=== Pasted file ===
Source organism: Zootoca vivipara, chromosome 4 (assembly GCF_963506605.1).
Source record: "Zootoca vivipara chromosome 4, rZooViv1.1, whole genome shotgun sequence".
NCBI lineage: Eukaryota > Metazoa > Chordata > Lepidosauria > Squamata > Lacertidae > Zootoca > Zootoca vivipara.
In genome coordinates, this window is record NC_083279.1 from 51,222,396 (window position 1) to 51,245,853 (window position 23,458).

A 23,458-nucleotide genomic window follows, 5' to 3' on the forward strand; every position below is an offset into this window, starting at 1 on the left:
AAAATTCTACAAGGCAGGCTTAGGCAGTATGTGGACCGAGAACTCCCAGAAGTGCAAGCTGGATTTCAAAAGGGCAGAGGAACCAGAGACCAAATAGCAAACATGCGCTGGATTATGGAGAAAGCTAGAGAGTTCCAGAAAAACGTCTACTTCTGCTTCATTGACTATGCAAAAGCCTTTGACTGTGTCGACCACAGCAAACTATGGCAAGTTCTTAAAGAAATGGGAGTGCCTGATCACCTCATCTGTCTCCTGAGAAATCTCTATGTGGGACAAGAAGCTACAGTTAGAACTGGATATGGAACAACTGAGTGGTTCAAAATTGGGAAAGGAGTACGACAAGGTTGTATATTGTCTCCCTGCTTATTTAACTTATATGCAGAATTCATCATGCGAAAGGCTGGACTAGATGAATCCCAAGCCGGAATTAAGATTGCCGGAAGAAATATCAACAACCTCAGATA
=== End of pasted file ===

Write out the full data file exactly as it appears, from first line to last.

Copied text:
Source organism: Zootoca vivipara, chromosome 4 (assembly GCF_963506605.1).
Source record: "Zootoca vivipara chromosome 4, rZooViv1.1, whole genome shotgun sequence".
NCBI lineage: Eukaryota > Metazoa > Chordata > Lepidosauria > Squamata > Lacertidae > Zootoca > Zootoca vivipara.
In genome coordinates, this window is record NC_083279.1 from 51,222,396 (window position 1) to 51,245,853 (window position 23,458).

A 23,458-nucleotide genomic window follows, 5' to 3' on the forward strand; every position below is an offset into this window, starting at 1 on the left:
AAAATTCTACAAGGCAGGCTTAGGCAGTATGTGGACCGAGAACTCCCAGAAGTGCAAGCTGGATTTCAAAAGGGCAGAGGAACCAGAGACCAAATAGCAAACATGCGCTGGATTATGGAGAAAGCTAGAGAGTTCCAGAAAAACGTCTACTTCTGCTTCATTGACTATGCAAAAGCCTTTGACTGTGTCGACCACAGCAAACTATGGCAAGTTCTTAAAGAAATGGGAGTGCCTGATCACCTCATCTGTCTCCTGAGAAATCTCTATGTGGGACAAGAAGCTACAGTTAGAACTGGATATGGAACAACTGAGTGGTTCAAAATTGGGAAAGGAGTACGACAAGGTTGTATATTGTCTCCCTGCTTATTTAACTTATATGCAGAATTCATCATGCGAAAGGCTGGACTAGATGAATCCCAAGCCGGAATTAAGATTGCCGGAAGAAATATCAACAACCTCAGATA